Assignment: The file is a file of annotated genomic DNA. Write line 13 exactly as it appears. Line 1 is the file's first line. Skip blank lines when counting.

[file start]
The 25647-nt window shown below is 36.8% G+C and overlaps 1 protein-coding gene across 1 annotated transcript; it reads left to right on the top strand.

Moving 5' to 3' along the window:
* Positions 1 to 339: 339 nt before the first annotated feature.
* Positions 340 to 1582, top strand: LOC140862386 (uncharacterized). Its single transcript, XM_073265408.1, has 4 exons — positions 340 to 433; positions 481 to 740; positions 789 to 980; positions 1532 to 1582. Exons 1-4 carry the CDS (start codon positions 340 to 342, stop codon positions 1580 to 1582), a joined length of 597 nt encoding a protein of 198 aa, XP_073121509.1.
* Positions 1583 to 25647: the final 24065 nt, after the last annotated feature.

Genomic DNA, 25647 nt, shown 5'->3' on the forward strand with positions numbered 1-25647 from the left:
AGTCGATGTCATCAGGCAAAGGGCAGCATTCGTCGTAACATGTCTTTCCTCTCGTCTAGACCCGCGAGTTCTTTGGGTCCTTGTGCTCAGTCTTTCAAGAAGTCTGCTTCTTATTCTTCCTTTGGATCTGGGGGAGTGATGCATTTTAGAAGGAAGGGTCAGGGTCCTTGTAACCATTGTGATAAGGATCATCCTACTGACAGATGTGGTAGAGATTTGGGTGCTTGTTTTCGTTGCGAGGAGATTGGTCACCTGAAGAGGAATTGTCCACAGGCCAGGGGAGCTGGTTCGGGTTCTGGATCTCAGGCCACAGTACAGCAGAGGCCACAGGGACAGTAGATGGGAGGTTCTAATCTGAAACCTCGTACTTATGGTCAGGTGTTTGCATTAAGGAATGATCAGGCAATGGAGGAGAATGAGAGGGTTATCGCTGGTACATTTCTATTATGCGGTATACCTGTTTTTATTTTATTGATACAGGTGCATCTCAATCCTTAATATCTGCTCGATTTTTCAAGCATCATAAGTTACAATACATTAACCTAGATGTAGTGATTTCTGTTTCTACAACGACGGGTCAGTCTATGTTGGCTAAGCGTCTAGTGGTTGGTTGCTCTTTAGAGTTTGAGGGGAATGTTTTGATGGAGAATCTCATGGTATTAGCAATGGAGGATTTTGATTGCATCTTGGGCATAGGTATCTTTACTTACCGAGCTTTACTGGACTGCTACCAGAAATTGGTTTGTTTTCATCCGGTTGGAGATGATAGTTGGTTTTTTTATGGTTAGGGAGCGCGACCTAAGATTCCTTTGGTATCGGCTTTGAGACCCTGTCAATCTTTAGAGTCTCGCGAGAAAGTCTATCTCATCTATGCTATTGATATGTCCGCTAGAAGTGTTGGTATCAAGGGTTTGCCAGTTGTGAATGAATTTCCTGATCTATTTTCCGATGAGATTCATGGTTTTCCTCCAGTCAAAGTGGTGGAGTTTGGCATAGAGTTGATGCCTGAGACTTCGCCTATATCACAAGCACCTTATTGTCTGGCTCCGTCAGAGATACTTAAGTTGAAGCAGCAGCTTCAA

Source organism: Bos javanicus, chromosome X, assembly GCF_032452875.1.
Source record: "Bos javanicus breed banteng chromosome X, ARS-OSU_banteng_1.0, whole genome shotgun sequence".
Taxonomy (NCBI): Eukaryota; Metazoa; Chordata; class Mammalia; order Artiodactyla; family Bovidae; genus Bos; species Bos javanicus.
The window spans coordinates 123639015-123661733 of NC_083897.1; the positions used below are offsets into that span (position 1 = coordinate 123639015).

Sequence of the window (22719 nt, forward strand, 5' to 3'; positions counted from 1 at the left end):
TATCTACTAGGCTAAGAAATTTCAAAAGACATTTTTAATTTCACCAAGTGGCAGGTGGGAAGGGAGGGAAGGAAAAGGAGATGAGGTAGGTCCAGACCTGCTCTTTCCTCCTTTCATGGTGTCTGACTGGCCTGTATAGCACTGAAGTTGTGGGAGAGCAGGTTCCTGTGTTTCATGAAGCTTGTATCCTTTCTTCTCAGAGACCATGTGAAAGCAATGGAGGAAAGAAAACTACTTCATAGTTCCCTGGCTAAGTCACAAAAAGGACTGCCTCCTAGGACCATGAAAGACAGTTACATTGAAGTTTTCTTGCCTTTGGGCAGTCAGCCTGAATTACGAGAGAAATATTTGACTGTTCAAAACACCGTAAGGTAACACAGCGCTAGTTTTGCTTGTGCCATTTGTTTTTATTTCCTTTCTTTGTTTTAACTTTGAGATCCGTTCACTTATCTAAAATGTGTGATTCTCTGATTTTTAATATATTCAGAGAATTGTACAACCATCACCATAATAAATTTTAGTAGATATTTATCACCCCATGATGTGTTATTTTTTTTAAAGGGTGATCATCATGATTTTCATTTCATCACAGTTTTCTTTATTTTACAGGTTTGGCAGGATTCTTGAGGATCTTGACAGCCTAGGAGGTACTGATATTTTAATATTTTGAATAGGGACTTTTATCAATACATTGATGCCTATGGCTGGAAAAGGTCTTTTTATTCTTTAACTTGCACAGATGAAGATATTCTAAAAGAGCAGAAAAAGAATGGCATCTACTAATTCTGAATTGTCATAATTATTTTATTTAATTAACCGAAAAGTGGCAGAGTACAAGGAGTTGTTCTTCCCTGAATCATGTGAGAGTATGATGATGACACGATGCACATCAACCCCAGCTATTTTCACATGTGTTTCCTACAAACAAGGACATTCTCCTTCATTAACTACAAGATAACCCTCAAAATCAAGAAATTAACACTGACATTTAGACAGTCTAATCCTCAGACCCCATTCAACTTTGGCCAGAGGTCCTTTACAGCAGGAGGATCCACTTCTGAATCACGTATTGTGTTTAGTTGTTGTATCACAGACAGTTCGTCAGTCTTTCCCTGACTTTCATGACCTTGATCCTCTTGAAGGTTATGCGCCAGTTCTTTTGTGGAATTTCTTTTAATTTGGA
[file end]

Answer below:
TATCTACTAGGCTAAGAAATTTCAAAAGACATTTTTAATTTCACCAAGTGGCAGGTGGGAAGGGAGGGAAGGAAAAGGAGATGAGGTAGGTCCAGACCTGCTCTTTCCTCCTTTCATGGTGTCTGACTGGCCTGTATAGCACTGAAGTTGTGGGAGAGCAGGTTCCTGTGTTTCATGAAGCTTGTATCCTTTCTTCTCAGAGACCATGTGAAAGCAATGGAGGAAAGAAAACTACTTCATAGTTCCCTGGCTAAGTCACAAAAAGGACTGCCTCCTAGGACCATGAAAGACAGTTACATTGAAGTTTTCTTGCCTTTGGGCAGTCAGCCTGAATTACGAGAGAAATATTTGACTGTTCAAAACACCGTAAGGTAACACAGCGCTAGTTTTGCTTGTGCCATTTGTTTTTATTTCCTTTCTTTGTTTTAACTTTGAGATCCGTTCACTTATCTAAAATGTGTGATTCTCTGATTTTTAATATATTCAGAGAATTGTACAACCATCACCATAATAAATTTTAGTAGATATTTATCACCCCATGATGTGTTATTTTTTTTAAAGGGTGATCATCATGATTTTCATTTCATCACAGTTTTCTTTATTTTACAGGTTTGGCAGGATTCTTGAGGATCTTGACAGCCTAGGAGGTACTGATATTTTAATATTTTGAATAGGGACTTTTATCAATACATTGATGCCTATGGCTGGAAAAGGTCTTTTTATTCTTTAACTTGCACAGATGAAGATATTCTAAAAGAGCAGAAAAAGAATGGCATCTACTAATTCTGAATTGTCATAATTATTTTATTTAATTAACCGAAAAGTGGCAGAGTACAAGGAGTTGTTCTTCCCTGAATCATGTGAGAGTATGATGATGACACGATGCACATCAACCCCAGCTATTTTCACATGTGTTTCCTACAAACAAGGACATTCTCCTTCATTAACTACAAGATAACCCTCAAAATCAAGAAATTAACACTGACATTTAGACAGTCTAATCCTCAGACCCCATTCAACTTTGGCCAGAGGTCCTTTACAGCAGGAGGATCCACTTCTGAATCACGTATTGTGTTTAGTTGTTGTATCACAGACAGTTCGTCAGTCTTTCCCTGACTTTCATGACCTTGATCCTCTTGAAGGTTATGCGCCAGTTCTTTTGTGGAATTTCTTTTAATTTGGA